Common variable immunodeficiency (CVID) is the second most prevalent PID. It is characterized by dysfunction of the humoral immunity with low B lymphocytes, hypogammaglobulinemia and/or impaired antibody response to infection and vaccination. Affected individuals are therefore vulnerable to recurrent respiratory infections, chronic diarrhea and autoimmune manifestations. In fact, the immune defect is not limited to immunity cells; there is a clear crucial role for T cell defect in CVID as well. Moreover, most GI manifestation is probably related to T cell dysfunction explaining the poor response to intravenous immunoglobulin (IVIG) alone. [48],[49] Despite its prevalence and the plethora of literature on CVID, it is not fully elucidated at the molecular level. The underlying genetic defects have been explored in only a small subset of CVID. Mutations in three genes, TACI (transmembrane activator and calcium-modulator [CAML] and cyclophilin ligand Interactor), [50] ICOS (an inducible costimulator on activated T cells) [51] and CD19 genes, were found to cause only 10% of CVID cases. [52]

Gastrointestinal manifestations

Several studies showed that the prevalence of GI manifestation in CVID is quiet significant, ranging from 20% to 50%. [48],[53],[54] Noteworthy to mention is that these GI complications pose high morbidity and come second only to respiratory complications.

Proximal gastrointestinal tract manifestations

Although the oral cavity and esophagus are not commonly affected in CVID, the prolonged antibiotic administration, with accompanying neutropenia, predispose to fungal infections, especially esophageal candidiasis. [49],[55]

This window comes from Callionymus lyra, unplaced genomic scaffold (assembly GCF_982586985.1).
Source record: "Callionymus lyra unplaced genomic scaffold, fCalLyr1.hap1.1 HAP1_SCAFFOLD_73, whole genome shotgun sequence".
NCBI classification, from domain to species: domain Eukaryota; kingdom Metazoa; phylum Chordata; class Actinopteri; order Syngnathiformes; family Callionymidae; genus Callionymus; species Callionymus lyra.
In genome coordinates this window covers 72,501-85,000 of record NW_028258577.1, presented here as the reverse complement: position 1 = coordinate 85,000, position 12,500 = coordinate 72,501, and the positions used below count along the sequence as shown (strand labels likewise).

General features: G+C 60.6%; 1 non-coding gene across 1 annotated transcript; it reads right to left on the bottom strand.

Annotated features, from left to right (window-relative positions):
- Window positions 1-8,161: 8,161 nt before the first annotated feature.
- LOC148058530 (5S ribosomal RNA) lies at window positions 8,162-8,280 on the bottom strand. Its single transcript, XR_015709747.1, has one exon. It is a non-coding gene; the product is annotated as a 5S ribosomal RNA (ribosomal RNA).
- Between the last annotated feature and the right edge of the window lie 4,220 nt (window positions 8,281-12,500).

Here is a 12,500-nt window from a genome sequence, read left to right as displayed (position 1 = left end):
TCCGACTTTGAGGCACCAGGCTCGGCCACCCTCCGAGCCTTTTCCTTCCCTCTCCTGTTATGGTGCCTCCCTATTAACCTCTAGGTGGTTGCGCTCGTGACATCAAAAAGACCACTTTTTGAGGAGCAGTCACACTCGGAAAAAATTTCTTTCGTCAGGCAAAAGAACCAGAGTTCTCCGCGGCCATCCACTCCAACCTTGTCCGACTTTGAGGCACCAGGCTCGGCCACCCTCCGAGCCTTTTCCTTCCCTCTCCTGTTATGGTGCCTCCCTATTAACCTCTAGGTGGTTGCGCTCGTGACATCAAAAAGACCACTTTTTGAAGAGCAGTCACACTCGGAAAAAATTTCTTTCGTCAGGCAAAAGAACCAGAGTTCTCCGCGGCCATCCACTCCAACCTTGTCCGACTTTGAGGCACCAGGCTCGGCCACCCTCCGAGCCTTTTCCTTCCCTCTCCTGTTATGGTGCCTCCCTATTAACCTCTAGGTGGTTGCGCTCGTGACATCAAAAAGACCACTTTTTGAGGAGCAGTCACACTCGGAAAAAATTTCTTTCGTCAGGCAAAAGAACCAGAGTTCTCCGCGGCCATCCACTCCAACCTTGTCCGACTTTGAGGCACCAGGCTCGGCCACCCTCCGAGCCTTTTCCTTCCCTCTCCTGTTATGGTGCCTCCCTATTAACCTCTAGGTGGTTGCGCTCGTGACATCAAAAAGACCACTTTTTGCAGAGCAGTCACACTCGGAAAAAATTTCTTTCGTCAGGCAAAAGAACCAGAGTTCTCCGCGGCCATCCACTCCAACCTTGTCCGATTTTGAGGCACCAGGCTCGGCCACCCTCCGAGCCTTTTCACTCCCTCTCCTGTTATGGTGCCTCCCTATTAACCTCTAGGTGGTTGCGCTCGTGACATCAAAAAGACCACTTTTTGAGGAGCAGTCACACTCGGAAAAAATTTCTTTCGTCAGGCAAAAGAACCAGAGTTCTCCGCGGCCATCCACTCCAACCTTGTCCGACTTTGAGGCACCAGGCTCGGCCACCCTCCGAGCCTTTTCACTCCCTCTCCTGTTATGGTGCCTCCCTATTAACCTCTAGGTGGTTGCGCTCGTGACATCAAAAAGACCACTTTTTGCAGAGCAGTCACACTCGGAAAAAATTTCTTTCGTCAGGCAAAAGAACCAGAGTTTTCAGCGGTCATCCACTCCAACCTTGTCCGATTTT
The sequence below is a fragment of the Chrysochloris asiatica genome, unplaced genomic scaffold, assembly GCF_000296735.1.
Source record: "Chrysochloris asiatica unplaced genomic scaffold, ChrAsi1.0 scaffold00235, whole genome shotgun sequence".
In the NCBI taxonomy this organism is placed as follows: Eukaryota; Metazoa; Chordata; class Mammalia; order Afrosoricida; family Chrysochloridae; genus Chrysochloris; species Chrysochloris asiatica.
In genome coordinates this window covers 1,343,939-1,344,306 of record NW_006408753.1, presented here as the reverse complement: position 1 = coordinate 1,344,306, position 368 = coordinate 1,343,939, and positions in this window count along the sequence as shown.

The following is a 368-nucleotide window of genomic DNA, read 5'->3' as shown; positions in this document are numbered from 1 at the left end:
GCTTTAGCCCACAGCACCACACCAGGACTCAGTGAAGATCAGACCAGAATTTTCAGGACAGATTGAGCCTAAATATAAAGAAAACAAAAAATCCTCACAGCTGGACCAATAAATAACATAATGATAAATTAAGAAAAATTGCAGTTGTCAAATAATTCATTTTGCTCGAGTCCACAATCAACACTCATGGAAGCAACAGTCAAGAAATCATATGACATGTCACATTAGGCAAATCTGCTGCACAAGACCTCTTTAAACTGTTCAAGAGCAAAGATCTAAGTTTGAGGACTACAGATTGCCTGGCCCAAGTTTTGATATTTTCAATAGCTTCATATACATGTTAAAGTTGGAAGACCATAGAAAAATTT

Atrophic gastritis and achlorhydria are common ailments, reported in about 50% of the cases among CVID patients. [48],[53] Pathologic studies revealed mild to moderate infiltration of lymphomononuclear cells in the lamina propria, lack of plasma cells and increased apoptosis. [48],[49],[55] Reduced serum gastrin levels and pernicious anemia-like syndrome might develop eventually. [48],[53] CVID disease significantly increases the risk for gastric carcinoma that might reach up to 50-fold. Concomitant Helicobacter pylori infection increases this risk substantially. [48],[56]

Small intestine manifestations

Chronic diarrhea is the most common GI manifestation, and may be the solo presentation of CVID. Several factors contribute to chronic diarrhea, including: Celiac sprue-like disorder, Giardia infection, bacterial overgrowth and, rarely, small bowel lymphoma. [48] Histopathologic studies consistently report villous blunting; however, there is absence of plasma cell infiltration.

Giardia lamblia is a prominent pathogen in the small bowel disease among CVID patients, resulting in abdominal cramps, bloating and watery diarrhea. [48] Despite empiric therapy with metronidazole, diarrhea is minimally resolved due to high recurrence of infection.